First off, I wan to begin by saying that ignoring linearity is not advisable. It is, mathematically, the most important assumption to meet in a linear regression (Gelman et al., 2022). What the statistics consultant said on this point seems to gloss over the importance of this assumption. If your data can be sufficiently represented as linear, fine. But the consultant and your plots seem to indicate that it may be more useful to model this without a linear assocation.

Whatever DV3 represents, it basically has no relation to your IV. The scatterplots clearly show that there is no relation, and whatever concerns there are about linearity or homoscedascity of errors is not important in that sense. DV1 also seems to be fairly irrelevant, even with the factor shifts in the association (I assume thats what F means) shown in the scatterplot. Perhaps jittering the points on the scatterplot can show why the loess curves are weighted different between factors, but I'm not convinced it matters. Loess curves are typically not as flexible with data as they seem to show given they use a weighted least squares estimation of the data (Jacoby, 2000; Simpson, 2018), and in my experience can often overfit heavily weighted regions of the data distribution.

The most interesting association here is DV2. There definitely appears to be a nonlinear association, but not a complex one. Something you can consider is a polynomial regression. This maps nonlinear relationships in the data via squared, cubed, or quadratic terms (anything above that tends to over-interpolate). If that doesn't fit your data well, a spline-based method could also work, and often does. If you seek to do so within a multiple linear regression framework, generalized additive models (GAMs) may be your friend, because they are typically more flexible. I would also consider modeling this data with an error distribution that is not Gaussian (the default). Since your most relevant variable D2 seems right skewed, I would consider a beta distribution.

After doing all of that, I would move away from typical residual plots for discrete values like yours and try to use a simulation-based approach, such as posterior prediction checks or DHARMa residuals. Residual plots for non-Gaussian models can be wonky, particularly when random effects are introduced into the model. Using a simulation based approach typically provides better inference.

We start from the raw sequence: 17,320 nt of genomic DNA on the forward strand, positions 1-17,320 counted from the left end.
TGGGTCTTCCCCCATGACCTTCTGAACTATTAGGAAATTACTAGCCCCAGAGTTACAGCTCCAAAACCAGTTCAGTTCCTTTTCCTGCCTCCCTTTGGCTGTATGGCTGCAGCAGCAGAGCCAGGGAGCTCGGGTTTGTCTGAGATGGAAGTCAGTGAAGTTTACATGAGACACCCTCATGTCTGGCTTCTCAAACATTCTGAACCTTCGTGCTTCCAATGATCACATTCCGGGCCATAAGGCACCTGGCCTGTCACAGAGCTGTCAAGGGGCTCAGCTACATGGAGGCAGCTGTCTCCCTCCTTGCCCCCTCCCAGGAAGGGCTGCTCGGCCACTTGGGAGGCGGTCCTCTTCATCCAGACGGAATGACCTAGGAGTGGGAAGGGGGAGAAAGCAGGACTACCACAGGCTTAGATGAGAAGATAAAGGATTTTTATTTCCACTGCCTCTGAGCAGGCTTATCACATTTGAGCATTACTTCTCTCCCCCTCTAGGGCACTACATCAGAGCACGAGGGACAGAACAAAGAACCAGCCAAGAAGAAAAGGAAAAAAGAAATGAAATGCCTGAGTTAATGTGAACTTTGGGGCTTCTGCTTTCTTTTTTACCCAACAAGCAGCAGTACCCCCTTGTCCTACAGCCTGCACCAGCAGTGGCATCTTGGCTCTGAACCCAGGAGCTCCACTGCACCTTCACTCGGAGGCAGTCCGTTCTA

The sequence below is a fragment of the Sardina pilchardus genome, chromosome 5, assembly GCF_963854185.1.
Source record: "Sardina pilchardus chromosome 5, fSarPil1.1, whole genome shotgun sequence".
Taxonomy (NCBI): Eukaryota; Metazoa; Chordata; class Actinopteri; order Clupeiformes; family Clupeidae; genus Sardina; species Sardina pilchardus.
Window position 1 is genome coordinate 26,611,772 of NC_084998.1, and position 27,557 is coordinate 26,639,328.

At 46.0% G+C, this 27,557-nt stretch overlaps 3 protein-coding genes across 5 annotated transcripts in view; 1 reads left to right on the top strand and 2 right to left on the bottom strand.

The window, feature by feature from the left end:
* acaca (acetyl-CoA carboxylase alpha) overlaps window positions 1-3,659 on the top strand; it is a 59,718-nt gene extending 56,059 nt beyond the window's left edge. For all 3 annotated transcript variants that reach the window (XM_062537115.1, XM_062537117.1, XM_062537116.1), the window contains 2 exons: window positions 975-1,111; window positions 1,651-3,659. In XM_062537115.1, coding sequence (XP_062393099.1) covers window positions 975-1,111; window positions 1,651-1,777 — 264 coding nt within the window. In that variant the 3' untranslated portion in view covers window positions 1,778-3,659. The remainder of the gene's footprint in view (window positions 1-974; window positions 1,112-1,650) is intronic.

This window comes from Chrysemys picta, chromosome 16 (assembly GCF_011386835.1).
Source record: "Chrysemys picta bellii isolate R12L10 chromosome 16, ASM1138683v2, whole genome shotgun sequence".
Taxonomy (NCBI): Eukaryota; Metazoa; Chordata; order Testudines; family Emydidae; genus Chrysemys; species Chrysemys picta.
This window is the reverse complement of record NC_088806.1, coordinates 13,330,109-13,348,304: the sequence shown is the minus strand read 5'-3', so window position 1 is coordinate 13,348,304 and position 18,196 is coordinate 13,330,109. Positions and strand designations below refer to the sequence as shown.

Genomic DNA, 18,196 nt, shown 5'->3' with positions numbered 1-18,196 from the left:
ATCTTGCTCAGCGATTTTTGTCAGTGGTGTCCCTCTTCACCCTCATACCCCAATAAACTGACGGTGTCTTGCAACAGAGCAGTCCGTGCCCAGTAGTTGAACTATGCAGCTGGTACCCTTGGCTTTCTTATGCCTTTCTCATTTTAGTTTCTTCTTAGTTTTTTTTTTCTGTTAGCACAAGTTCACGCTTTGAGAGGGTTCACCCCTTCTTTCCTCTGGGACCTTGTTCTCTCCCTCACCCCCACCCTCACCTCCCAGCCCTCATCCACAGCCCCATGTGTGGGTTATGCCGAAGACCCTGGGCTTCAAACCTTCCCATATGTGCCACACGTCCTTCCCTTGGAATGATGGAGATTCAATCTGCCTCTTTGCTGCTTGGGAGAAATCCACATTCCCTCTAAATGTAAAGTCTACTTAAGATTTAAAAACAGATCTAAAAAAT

It may also help to quantify what zero means in your DV. I think perhaps it may be okay, but if they actually mean an absence of a measure, you may want to consider how to model/interpret your data. I'm guessing because it is likert scaled, the assumption is more that somebody lacks something in the measure rather than a total absence. A couple references I add below discuss some particulars about likert scaled data that may be helpful to consider.

References

  • Gelman, A., Hill, J., & Vehtari, A. (2022). Regression and other stories. Cambridge University Press.
  • Jacoby, W. G. (2000). Loess: A nonparametric, graphical tool for depicting relationships between variables. Electoral Studies, 19, 577–613. https://doi.org/10.1016/S0261-3794(99)00028-1
  • Norman, G. (2010). Likert scales, levels of measurement and the “laws” of statistics. Advances in Health Sciences Education, 15(5), 625–632. https://doi.org/10.1007/s10459-010-9222-y
  • Simpson, G. L. (2018). Modelling palaeoecological time series using generalised additive models. Frontiers in Ecology and Evolution, 6(149), 1–21. https://doi.org/10.3389/fevo.2018.00149
  • Sullivan, G. M., & Artino, A. R. (2013). Analyzing and interpreting data from likert-type scales. Journal of Graduate Medical Education, 5(4), 541–542. https://doi.org/10.4300/JGME-5-4-18
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  • $\begingroup$ Thank you for your time and large explanation. This is really helpful! $\endgroup$
    – Morin
    Oct 30, 2023 at 10:16
  • $\begingroup$ No prob. If you feel that Frank or I have answered your question, feel free to accept one of the answers here. $\endgroup$ Oct 30, 2023 at 10:44